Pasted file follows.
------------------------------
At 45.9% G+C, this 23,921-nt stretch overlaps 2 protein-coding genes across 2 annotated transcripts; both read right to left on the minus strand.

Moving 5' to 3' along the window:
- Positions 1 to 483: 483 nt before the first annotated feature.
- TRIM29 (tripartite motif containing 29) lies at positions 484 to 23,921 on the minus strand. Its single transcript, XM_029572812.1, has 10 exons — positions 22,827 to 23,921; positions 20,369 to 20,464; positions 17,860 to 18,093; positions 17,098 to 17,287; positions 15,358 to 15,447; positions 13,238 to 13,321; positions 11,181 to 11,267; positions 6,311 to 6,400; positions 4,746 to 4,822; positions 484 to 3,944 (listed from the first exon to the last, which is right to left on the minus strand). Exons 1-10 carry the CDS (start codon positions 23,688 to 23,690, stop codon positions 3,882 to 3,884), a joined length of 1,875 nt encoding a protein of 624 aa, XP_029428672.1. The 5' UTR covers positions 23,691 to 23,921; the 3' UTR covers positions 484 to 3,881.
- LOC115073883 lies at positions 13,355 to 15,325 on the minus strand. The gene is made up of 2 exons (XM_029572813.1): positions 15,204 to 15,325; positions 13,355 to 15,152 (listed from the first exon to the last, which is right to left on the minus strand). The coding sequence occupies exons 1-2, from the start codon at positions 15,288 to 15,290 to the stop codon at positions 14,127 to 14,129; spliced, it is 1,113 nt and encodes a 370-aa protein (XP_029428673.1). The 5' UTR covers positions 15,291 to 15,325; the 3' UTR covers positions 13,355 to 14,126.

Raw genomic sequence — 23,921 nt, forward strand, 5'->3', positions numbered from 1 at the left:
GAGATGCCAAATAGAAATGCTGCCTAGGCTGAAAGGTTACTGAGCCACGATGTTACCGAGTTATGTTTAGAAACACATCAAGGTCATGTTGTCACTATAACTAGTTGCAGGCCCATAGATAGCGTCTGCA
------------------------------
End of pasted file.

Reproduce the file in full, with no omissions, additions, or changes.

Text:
At 45.9% G+C, this 23,921-nt stretch overlaps 2 protein-coding genes across 2 annotated transcripts; both read right to left on the minus strand.

Moving 5' to 3' along the window:
- Positions 1 to 483: 483 nt before the first annotated feature.
- TRIM29 (tripartite motif containing 29) lies at positions 484 to 23,921 on the minus strand. Its single transcript, XM_029572812.1, has 10 exons — positions 22,827 to 23,921; positions 20,369 to 20,464; positions 17,860 to 18,093; positions 17,098 to 17,287; positions 15,358 to 15,447; positions 13,238 to 13,321; positions 11,181 to 11,267; positions 6,311 to 6,400; positions 4,746 to 4,822; positions 484 to 3,944 (listed from the first exon to the last, which is right to left on the minus strand). Exons 1-10 carry the CDS (start codon positions 23,688 to 23,690, stop codon positions 3,882 to 3,884), a joined length of 1,875 nt encoding a protein of 624 aa, XP_029428672.1. The 5' UTR covers positions 23,691 to 23,921; the 3' UTR covers positions 484 to 3,881.
- LOC115073883 lies at positions 13,355 to 15,325 on the minus strand. The gene is made up of 2 exons (XM_029572813.1): positions 15,204 to 15,325; positions 13,355 to 15,152 (listed from the first exon to the last, which is right to left on the minus strand). The coding sequence occupies exons 1-2, from the start codon at positions 15,288 to 15,290 to the stop codon at positions 14,127 to 14,129; spliced, it is 1,113 nt and encodes a 370-aa protein (XP_029428673.1). The 5' UTR covers positions 15,291 to 15,325; the 3' UTR covers positions 13,355 to 14,126.

Raw genomic sequence — 23,921 nt, forward strand, 5'->3', positions numbered from 1 at the left:
GAGATGCCAAATAGAAATGCTGCCTAGGCTGAAAGGTTACTGAGCCACGATGTTACCGAGTTATGTTTAGAAACACATCAAGGTCATGTTGTCACTATAACTAGTTGCAGGCCCATAGATAGCGTCTGCA